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Greenberg Families Library — New Titles

New Titles August 2023

Click/tap the image to view a PDF for more synopses of the latest additions to the library.


The Men Can’t Be Saved by Ben Purkert

Seth is a junior copywriter whose latest tagline just went viral. He’s the agency’s hottest new star, or at least he wants his coworker crush to think so. But while he’s busy drooling over his future corner office, the walls crumble around him. When his job lets him go, he can’t let go of his job. Unfortunately, one former colleague can’t let him go either: Robert “Moon” McCloone, a skeezy on-the-rise exec better suited to a frat house than a boardroom. Seth tries to forget Moon and rediscover his spiritual self; he studies Kabbalah with an Orthodox rabbi by day while popping illegal prescription pills by night. But with each misstep, Seth strays farther from salvation—though he might get there, if he could only get out of his own way. In his debut novel, Purkert incisively peels back the layers of the male ego, revealing what’s rotten and what might be redeemed. Brimming with wit, irreverence, and soul-searching, Men Can’t Be Saved is a startlingly original examination of work, sex, addiction, religion, branding, and ourselves.


Other new titles:

  • Juniper and Thron by Ava Reid
  • Ravage & Son by Jerome Charyn
  • The Heaven and Earth Grocery Store by James McBride
  • A Tale of January by Albert Maltz
  • Jewish Futures: Stories from the World’s Oldest Diaspora Edited by Michael A. Burstein


Jewish Virtue Ethics Edited by Geoffrey D. Claussen, Alexander Green and Alan L. Mittleman

What is good character? What are the traits of a good person? How should virtues be cultivated? How should vices be avoided? The history of Jewish literature is filled with reflection on questions of character and virtue such as these, reflecting a wide range of contexts and influences. Beginning with the Bible and culminating with twenty-first- century feminism and environmentalism, Jewish Virtue Ethics explores thirty-five influential Jewish approaches to character and virtue. Virtue ethics has been a burgeoning field of moral inquiry among academic philosophers in the postwar period. Although Jewish ethics has also flourished as an academic (and practical) field, attention to the role of virtue in Jewish thought has been underdeveloped. This volume seeks to illuminate its centrality not only for readers primarily interested in Jewish ethics but also for readers who take other approaches to virtue ethics, including within
the Western virtue ethics tradition. The original essays written for this volume provide valuable sources for philosophical reflection.


Other new titles:

  • The Beauty Of The Hebrew Letter: From Sacred Scroll To Graffiti by Izziy Pludwinski
  • Sons of Savors: The Red Jews in Yiddish Culture by Rebekka Voss
  • Like A Drop Of Ink in a Downpour: Memories Of Soviet Russia by Yelena Lembersky, Galina Lembersky
  • Re-Forming Judaism: Moment Of Disruption in Jewish Thought Edited by Rabbi Stanley M. Davids and Leah Hochman, Phd


The Year My Life Went Down The Toilet by Jake Maia Arlow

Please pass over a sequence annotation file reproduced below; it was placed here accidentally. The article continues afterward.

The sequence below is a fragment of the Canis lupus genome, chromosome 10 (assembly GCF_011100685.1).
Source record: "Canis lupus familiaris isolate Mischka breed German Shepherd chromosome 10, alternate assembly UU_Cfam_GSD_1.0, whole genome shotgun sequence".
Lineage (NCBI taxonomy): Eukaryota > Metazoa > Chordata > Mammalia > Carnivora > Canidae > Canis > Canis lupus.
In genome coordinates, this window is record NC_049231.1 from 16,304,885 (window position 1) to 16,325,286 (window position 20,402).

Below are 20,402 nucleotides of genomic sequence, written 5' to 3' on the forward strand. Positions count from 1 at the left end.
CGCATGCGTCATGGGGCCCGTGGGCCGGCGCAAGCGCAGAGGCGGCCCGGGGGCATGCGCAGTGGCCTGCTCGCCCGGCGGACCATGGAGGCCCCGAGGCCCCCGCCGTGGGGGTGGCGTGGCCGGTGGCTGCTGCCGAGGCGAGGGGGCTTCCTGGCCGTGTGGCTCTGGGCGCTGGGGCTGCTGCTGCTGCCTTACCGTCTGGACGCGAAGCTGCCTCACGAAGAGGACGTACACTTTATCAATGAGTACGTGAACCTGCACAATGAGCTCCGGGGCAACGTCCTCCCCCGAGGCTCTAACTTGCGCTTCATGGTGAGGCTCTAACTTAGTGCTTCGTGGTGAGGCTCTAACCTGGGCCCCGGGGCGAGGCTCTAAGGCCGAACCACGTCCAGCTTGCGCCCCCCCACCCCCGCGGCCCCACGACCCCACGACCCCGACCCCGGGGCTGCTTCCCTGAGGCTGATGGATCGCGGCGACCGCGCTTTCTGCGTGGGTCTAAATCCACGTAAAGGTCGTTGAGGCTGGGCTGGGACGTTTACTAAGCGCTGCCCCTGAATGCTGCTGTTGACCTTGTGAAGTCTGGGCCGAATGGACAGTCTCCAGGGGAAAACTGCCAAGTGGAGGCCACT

Twelve-year-old Al Schneider is too scared to talk about the two biggest things in her life: Her stomach hurts all the time and she has no idea why, and, she’s almost definitely 100% sure she likes girls. So she holds it in…until she can’t. After nearly having an accident of the lavatorial variety in gym class, Al finds herself getting a colonoscopy and an answer—she has Crohn’s disease. But rather than solving all her problems, Al’s diagnosis just makes everything worse. It’s scary and embarrassing. And worst of all, everyone wants her to talk about it—her overprotective mom, her best friend, and most annoyingly her gastroenterologist, who keeps trying to get her to go to a support group for kids with similar chronic illnesses. But, who wants to talk about what you do in the bathroom? The Year My Life Went Down the Toilet is a wildly funny and honest story about finding community, telling the truth even when it’s hard, and the many indignities of middle school life.




We All Belong by Nathalie Goss

We all live in the one world together. Let’s see how we’re different in some ways and the same in other ways. We all Belong’ is a beautifully written and illustrated children’s picture book that recognizes and celebrates the diversity in a caring group of children. By recognizing differences between cultures and races, and appreciating that everyone is beautiful, children can grow up with empathy – appreciating others around them. ‘We all Belong’ gives young readers a safe space to see themselves and others through a diverse group of characters. The book includes an activity at the end, to help children appreciate how we are all similar in some ways and different in other ways too.


Other new titles:

  • Our Skin by Megan Madison and Jessica Ralli
  • Being You by Megan Madison and Jessica Ralli
  • A Dragon Shared by Alex Gross
  • The Last Place You Look by Wallace Skelton
  • Heather Has Two Mommies by Leslie Newman
  • A Book About Bupkes by Leslie Kimmelman
  • Out and About A Tale Of Giving by Liza Wiemer
  • Challah Day! by Charlotte Offsay
  • Tzimmes for Tzipporah: A Harvest Story by Megan Hoyt
  • Kayla and Kugel’silly Sukkot by Ann D. Koffsky
  • The Moving Box Sukkah by Leah Rachel Berkowitz
  • Vampires Don’t Observe Shabbos by Michelle Franklin
  • Two New Years by Richard Ho